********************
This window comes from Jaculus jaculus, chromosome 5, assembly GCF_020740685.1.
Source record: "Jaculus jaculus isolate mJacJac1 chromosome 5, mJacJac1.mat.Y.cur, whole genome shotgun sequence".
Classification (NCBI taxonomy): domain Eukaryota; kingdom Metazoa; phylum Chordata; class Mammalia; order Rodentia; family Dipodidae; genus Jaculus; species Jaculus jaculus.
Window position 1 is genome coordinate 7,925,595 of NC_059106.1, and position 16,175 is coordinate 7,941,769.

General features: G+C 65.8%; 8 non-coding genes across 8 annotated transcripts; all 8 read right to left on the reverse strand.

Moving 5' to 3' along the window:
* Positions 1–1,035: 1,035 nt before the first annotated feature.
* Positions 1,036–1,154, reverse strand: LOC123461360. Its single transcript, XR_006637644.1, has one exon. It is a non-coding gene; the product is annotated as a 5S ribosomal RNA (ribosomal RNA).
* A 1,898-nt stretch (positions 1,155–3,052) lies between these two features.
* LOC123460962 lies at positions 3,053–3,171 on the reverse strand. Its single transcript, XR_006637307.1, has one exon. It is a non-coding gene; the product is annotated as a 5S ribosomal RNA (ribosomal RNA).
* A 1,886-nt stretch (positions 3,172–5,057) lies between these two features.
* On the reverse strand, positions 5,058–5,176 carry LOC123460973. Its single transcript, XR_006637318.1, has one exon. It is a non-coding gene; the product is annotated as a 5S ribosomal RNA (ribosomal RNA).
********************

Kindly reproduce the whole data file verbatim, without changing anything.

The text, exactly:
This window comes from Jaculus jaculus, chromosome 5, assembly GCF_020740685.1.
Source record: "Jaculus jaculus isolate mJacJac1 chromosome 5, mJacJac1.mat.Y.cur, whole genome shotgun sequence".
Classification (NCBI taxonomy): domain Eukaryota; kingdom Metazoa; phylum Chordata; class Mammalia; order Rodentia; family Dipodidae; genus Jaculus; species Jaculus jaculus.
Window position 1 is genome coordinate 7,925,595 of NC_059106.1, and position 16,175 is coordinate 7,941,769.

General features: G+C 65.8%; 8 non-coding genes across 8 annotated transcripts; all 8 read right to left on the reverse strand.

Moving 5' to 3' along the window:
* Positions 1–1,035: 1,035 nt before the first annotated feature.
* Positions 1,036–1,154, reverse strand: LOC123461360. Its single transcript, XR_006637644.1, has one exon. It is a non-coding gene; the product is annotated as a 5S ribosomal RNA (ribosomal RNA).
* A 1,898-nt stretch (positions 1,155–3,052) lies between these two features.
* LOC123460962 lies at positions 3,053–3,171 on the reverse strand. Its single transcript, XR_006637307.1, has one exon. It is a non-coding gene; the product is annotated as a 5S ribosomal RNA (ribosomal RNA).
* A 1,886-nt stretch (positions 3,172–5,057) lies between these two features.
* On the reverse strand, positions 5,058–5,176 carry LOC123460973. Its single transcript, XR_006637318.1, has one exon. It is a non-coding gene; the product is annotated as a 5S ribosomal RNA (ribosomal RNA).